- situated 10 miles from Worcester
Situated in a park to the west of the village of Hartlebury and sign-posted in the village. Hartlebury Castle is home to the Bishops of Worcester and to the county museum,
this magnificent building is an embattled structure of red sandstone and surrounds a quadrangular court.
Nothing remains of the medieval exterior of Hartlebury Castle, for the original fortress was sieged, looted and ruined by Roundhead troops in 1646. The present three-wing mansion was built 30 years later with 18th century alterations including many arched windows. The Bishop of Worcester's House is in the south wing by a chapel, the north wing holds the Worcester County Museum and the central block contains the State Rooms, which are used for various public and religious events.
It was in 1255 that Bishop Cantelope commenced to fortify the
building, its completion was carried out by Bishop Giffard who
had a moat constructed around it in 1268 following this Bishop
Carpenter added a strong gate-house.
At the time of the civil war it was used as a prison for royalists,
following the restoration of Charles II its use was reverted back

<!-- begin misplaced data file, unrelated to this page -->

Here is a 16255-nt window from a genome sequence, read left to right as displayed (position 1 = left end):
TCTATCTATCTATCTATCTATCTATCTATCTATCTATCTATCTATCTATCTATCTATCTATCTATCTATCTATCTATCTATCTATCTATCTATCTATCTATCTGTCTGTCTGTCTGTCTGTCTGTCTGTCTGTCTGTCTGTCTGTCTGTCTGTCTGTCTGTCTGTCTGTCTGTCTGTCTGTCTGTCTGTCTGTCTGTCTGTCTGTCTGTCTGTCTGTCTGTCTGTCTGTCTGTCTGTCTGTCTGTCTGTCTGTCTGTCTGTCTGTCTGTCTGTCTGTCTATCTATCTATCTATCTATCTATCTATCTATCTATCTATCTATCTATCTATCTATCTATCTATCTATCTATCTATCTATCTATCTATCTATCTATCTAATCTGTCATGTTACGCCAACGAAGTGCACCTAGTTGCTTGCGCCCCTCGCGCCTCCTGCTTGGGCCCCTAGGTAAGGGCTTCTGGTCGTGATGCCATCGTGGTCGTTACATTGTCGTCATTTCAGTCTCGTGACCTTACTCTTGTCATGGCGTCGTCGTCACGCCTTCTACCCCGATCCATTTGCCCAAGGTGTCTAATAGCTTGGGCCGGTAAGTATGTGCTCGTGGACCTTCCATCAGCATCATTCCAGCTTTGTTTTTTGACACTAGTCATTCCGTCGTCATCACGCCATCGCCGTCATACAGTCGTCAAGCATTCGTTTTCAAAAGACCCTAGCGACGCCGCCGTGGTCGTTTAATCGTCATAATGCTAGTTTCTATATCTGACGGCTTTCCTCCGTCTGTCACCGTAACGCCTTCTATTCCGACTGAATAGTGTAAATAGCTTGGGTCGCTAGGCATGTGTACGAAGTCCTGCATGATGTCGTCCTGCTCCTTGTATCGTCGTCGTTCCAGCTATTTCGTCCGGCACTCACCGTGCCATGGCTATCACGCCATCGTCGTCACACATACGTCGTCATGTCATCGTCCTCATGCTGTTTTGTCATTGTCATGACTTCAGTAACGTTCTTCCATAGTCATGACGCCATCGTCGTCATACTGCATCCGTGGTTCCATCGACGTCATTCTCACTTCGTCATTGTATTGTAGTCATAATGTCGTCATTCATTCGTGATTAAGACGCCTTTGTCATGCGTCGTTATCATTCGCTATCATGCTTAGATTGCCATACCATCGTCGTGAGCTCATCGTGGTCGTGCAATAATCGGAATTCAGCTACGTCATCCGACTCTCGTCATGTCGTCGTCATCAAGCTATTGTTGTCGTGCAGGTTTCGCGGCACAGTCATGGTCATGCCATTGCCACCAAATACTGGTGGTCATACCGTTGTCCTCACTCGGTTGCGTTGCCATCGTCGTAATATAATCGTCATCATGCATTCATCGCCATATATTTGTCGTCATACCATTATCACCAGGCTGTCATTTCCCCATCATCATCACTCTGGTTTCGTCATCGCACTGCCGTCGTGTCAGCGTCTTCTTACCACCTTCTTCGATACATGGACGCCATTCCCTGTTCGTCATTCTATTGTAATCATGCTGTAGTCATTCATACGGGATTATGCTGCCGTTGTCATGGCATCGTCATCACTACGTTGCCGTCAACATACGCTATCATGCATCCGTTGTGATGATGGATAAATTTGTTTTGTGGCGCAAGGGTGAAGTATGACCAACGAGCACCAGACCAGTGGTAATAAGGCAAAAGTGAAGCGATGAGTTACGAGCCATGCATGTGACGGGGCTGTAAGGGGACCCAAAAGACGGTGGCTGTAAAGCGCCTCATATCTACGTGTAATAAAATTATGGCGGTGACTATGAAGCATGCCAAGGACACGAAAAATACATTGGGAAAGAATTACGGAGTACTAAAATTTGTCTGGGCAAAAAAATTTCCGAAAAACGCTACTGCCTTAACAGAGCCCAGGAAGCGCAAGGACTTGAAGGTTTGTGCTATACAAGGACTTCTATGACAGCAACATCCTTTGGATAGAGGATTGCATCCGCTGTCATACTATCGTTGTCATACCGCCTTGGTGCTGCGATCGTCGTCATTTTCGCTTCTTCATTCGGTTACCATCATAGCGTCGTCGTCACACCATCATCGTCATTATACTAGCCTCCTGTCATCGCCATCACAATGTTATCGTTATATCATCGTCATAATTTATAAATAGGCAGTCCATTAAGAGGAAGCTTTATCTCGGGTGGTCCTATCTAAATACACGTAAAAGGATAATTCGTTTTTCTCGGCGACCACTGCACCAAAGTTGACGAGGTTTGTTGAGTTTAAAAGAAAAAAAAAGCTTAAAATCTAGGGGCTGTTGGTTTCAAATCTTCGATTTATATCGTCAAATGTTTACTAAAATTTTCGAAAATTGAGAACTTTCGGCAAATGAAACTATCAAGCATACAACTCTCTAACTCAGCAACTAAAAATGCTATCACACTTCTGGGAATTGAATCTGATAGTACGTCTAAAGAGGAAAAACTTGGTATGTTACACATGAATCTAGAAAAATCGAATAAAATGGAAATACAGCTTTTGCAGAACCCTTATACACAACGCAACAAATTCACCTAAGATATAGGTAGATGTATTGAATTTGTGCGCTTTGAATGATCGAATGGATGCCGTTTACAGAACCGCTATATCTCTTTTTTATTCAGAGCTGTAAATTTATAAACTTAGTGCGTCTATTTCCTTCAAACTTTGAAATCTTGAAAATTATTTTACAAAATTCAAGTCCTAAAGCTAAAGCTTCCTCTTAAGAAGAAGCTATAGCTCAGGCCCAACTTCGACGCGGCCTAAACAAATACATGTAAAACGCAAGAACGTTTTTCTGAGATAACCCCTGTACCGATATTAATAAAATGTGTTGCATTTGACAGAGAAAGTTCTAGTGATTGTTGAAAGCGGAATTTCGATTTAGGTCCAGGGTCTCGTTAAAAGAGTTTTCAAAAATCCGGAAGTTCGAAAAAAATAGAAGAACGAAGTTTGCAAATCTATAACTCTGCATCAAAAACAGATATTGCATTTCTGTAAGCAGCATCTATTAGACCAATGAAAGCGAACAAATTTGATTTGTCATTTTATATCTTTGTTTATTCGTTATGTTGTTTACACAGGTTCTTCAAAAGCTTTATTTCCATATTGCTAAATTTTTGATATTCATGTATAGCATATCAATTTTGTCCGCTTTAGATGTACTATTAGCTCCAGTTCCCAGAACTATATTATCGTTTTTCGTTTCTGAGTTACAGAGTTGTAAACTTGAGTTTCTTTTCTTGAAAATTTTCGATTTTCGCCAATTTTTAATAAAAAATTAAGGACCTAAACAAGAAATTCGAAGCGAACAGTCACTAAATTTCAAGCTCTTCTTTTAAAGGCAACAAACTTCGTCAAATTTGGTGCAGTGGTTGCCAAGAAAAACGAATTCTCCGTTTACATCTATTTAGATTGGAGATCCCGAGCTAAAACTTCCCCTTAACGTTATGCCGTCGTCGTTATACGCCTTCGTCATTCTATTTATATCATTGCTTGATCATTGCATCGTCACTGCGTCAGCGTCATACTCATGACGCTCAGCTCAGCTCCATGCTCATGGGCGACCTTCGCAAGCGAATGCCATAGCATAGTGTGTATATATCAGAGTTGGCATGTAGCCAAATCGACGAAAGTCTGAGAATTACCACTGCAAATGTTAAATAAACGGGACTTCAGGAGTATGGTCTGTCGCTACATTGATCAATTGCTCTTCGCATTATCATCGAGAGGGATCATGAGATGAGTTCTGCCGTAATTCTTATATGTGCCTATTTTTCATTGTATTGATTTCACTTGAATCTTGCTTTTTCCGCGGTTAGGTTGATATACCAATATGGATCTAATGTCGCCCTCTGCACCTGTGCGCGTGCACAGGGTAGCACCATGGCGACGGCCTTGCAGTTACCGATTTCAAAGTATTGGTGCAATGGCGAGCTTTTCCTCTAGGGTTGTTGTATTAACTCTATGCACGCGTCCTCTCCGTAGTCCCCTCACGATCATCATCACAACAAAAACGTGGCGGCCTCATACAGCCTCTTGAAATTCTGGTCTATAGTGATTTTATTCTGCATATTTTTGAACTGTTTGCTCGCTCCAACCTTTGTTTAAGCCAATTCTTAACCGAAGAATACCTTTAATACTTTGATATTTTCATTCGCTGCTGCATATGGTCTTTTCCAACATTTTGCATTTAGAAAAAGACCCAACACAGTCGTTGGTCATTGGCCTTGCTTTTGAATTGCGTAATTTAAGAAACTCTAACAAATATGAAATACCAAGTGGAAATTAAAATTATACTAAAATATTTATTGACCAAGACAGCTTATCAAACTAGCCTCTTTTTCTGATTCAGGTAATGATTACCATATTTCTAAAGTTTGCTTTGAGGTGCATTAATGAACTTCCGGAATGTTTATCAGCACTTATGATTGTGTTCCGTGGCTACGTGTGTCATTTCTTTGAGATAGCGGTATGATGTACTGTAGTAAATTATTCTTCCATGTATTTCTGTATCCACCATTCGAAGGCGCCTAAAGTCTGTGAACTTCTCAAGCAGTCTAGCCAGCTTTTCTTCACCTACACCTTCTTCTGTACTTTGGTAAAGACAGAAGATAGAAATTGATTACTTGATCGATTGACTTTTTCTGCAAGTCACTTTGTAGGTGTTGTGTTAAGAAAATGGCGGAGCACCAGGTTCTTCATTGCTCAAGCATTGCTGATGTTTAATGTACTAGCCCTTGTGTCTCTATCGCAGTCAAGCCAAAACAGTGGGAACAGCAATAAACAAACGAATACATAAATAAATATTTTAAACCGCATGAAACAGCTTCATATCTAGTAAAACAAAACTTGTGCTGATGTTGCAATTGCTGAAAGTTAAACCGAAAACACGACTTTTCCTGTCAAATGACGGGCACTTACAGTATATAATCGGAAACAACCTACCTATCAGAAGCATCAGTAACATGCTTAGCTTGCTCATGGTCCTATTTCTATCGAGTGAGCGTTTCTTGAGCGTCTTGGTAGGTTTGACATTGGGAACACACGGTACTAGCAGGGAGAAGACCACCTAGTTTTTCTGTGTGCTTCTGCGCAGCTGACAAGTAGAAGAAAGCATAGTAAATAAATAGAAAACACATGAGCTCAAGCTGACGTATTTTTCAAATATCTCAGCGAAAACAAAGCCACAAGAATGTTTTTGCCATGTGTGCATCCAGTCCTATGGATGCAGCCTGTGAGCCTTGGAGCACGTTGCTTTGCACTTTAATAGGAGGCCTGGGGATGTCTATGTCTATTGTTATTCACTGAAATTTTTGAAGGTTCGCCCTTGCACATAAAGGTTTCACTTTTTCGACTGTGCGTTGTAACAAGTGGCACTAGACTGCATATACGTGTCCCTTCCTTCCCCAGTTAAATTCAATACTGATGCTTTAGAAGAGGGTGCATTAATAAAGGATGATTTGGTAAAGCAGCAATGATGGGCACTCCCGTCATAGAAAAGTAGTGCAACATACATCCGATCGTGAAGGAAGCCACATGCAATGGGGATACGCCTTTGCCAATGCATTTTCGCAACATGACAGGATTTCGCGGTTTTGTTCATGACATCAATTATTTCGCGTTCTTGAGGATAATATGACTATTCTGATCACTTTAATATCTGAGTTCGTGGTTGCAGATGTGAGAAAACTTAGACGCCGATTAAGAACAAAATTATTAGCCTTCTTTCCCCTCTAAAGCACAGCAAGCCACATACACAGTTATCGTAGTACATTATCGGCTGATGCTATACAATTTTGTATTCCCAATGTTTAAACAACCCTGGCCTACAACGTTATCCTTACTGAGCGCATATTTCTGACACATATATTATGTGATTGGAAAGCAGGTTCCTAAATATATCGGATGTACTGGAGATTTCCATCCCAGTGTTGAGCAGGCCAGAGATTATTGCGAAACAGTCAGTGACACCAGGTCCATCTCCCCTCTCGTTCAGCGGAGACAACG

to its original use for the Bishops of Worcester, there have been
a number of royal visits which included Princess Mary Tudor in
1575, Queen Elizabeth 1 also in 1575, George 111 and Queen Charlotte
were also guests here.
It is possible to view parts of this ancient building and see
paintings of historical importance.
In the north wing of the castle is the County Museum, this
contains many interesting artefacts, which include Dolls houses
and toys, a Victorian /Edwardian baby carriage.
A bronze age axehead, Georgian cruet, gypsy caravans, hansom
cab, wagons and a Castle 3 car built at castle motors Kidderminster,
the newly opened "Castle Kitchens "for refreshments has proved
to be a success with visitors.
There are countless exhibits and all worth seeing.
Visitors should allow a couple of hours to complete the tour.
Witley Court is situated about 10 miles north west